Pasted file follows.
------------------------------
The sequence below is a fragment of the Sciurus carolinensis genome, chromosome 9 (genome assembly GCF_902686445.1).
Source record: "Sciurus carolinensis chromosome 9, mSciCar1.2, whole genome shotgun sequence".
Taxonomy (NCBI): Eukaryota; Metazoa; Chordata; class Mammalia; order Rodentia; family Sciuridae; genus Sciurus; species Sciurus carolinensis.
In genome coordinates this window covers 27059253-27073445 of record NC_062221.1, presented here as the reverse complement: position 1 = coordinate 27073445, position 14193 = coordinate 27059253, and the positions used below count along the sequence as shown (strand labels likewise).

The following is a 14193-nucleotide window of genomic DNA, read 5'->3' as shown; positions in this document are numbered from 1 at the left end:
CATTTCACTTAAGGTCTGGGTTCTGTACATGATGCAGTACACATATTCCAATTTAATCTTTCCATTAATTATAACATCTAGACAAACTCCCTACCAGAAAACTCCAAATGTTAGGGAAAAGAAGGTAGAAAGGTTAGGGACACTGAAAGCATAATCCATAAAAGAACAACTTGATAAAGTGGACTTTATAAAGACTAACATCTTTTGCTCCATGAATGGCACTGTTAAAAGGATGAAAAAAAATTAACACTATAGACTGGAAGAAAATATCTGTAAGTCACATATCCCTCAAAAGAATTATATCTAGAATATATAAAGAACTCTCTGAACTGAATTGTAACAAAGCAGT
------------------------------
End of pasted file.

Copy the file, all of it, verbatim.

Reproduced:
The sequence below is a fragment of the Sciurus carolinensis genome, chromosome 9 (genome assembly GCF_902686445.1).
Source record: "Sciurus carolinensis chromosome 9, mSciCar1.2, whole genome shotgun sequence".
Taxonomy (NCBI): Eukaryota; Metazoa; Chordata; class Mammalia; order Rodentia; family Sciuridae; genus Sciurus; species Sciurus carolinensis.
In genome coordinates this window covers 27059253-27073445 of record NC_062221.1, presented here as the reverse complement: position 1 = coordinate 27073445, position 14193 = coordinate 27059253, and the positions used below count along the sequence as shown (strand labels likewise).

The following is a 14193-nucleotide window of genomic DNA, read 5'->3' as shown; positions in this document are numbered from 1 at the left end:
CATTTCACTTAAGGTCTGGGTTCTGTACATGATGCAGTACACATATTCCAATTTAATCTTTCCATTAATTATAACATCTAGACAAACTCCCTACCAGAAAACTCCAAATGTTAGGGAAAAGAAGGTAGAAAGGTTAGGGACACTGAAAGCATAATCCATAAAAGAACAACTTGATAAAGTGGACTTTATAAAGACTAACATCTTTTGCTCCATGAATGGCACTGTTAAAAGGATGAAAAAAAATTAACACTATAGACTGGAAGAAAATATCTGTAAGTCACATATCCCTCAAAAGAATTATATCTAGAATATATAAAGAACTCTCTGAACTGAATTGTAACAAAGCAGT